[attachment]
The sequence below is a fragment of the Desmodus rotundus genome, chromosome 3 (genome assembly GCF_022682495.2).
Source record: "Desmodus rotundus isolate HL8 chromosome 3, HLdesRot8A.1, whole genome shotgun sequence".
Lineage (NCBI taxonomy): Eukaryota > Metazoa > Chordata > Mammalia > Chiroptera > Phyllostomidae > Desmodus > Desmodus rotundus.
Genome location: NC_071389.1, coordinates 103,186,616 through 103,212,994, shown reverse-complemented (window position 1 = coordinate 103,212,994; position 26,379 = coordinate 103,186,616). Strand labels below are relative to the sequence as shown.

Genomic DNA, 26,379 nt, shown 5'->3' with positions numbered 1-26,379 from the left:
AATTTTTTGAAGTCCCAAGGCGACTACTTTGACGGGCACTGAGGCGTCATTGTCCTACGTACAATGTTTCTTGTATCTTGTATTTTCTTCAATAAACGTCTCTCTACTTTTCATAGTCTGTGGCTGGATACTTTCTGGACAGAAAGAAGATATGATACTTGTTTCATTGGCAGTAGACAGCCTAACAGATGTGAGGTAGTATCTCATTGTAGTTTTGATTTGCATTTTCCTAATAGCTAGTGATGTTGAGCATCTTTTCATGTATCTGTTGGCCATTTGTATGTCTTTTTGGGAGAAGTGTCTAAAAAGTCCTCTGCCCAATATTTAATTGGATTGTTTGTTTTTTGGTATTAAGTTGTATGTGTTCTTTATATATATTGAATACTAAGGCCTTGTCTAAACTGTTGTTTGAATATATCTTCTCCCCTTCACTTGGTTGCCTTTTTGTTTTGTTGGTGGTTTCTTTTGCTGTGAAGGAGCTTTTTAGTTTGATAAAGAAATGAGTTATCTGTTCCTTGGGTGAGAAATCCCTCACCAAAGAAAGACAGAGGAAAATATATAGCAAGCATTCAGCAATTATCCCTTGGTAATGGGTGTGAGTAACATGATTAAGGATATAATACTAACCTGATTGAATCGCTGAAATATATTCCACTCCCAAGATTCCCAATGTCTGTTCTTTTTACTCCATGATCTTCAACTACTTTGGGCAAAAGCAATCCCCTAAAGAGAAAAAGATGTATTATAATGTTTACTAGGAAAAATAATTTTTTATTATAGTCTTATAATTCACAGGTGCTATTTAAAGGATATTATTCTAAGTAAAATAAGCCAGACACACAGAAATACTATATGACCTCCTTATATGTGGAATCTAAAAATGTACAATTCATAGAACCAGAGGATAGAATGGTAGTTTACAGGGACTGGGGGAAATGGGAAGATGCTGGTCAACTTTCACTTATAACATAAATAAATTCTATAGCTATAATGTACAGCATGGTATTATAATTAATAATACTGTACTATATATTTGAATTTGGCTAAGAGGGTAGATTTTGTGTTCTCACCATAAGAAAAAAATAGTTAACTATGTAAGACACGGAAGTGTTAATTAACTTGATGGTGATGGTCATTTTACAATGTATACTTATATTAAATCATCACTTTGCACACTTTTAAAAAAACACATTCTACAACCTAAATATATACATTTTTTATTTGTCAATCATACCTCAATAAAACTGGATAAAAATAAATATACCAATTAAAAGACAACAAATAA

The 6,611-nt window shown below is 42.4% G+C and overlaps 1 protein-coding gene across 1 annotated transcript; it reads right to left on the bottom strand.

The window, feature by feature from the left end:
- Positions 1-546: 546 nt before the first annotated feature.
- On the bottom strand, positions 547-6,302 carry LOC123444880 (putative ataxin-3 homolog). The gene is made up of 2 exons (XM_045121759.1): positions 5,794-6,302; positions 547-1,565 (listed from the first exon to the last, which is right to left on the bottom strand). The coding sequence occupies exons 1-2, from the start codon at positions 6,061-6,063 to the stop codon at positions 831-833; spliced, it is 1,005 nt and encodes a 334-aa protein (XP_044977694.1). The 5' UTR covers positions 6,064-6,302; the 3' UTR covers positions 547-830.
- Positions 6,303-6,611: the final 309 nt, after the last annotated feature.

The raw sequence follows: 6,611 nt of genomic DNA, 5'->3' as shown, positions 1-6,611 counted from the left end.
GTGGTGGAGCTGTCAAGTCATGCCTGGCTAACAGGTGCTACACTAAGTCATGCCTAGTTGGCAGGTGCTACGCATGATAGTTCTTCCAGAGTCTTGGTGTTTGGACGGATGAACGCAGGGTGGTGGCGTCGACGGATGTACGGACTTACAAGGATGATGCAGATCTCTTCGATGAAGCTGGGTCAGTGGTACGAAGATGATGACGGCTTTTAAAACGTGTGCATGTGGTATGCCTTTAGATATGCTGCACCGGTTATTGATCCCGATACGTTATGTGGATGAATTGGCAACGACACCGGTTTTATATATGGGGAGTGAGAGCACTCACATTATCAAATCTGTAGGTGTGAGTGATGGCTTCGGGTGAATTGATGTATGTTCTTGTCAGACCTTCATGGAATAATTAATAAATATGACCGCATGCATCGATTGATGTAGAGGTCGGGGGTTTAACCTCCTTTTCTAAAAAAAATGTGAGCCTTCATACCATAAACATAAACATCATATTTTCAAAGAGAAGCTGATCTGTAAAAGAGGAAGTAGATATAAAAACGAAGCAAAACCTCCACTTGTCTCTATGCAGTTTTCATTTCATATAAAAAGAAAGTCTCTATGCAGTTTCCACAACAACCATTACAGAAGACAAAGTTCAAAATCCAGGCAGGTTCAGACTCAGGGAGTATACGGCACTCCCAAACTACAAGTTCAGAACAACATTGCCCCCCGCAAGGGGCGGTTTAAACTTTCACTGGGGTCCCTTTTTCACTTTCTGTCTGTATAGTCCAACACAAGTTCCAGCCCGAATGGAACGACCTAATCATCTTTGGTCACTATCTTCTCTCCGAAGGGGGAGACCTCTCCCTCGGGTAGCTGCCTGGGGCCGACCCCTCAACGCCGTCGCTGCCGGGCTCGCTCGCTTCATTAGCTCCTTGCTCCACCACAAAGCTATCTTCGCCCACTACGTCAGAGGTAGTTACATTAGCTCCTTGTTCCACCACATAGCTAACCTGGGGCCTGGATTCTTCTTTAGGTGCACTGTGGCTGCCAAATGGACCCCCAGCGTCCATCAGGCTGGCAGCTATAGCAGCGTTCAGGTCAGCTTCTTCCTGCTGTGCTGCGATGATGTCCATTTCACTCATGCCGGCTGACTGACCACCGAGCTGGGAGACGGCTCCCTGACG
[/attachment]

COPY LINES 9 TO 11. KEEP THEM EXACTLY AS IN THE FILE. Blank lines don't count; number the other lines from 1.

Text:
- Positions 1-546: 546 nt before the first annotated feature.
- On the bottom strand, positions 547-6,302 carry LOC123444880 (putative ataxin-3 homolog). The gene is made up of 2 exons (XM_045121759.1): positions 5,794-6,302; positions 547-1,565 (listed from the first exon to the last, which is right to left on the bottom strand). The coding sequence occupies exons 1-2, from the start codon at positions 6,061-6,063 to the stop codon at positions 831-833; spliced, it is 1,005 nt and encodes a 334-aa protein (XP_044977694.1). The 5' UTR covers positions 6,064-6,302; the 3' UTR covers positions 547-830.
- Positions 6,303-6,611: the final 309 nt, after the last annotated feature.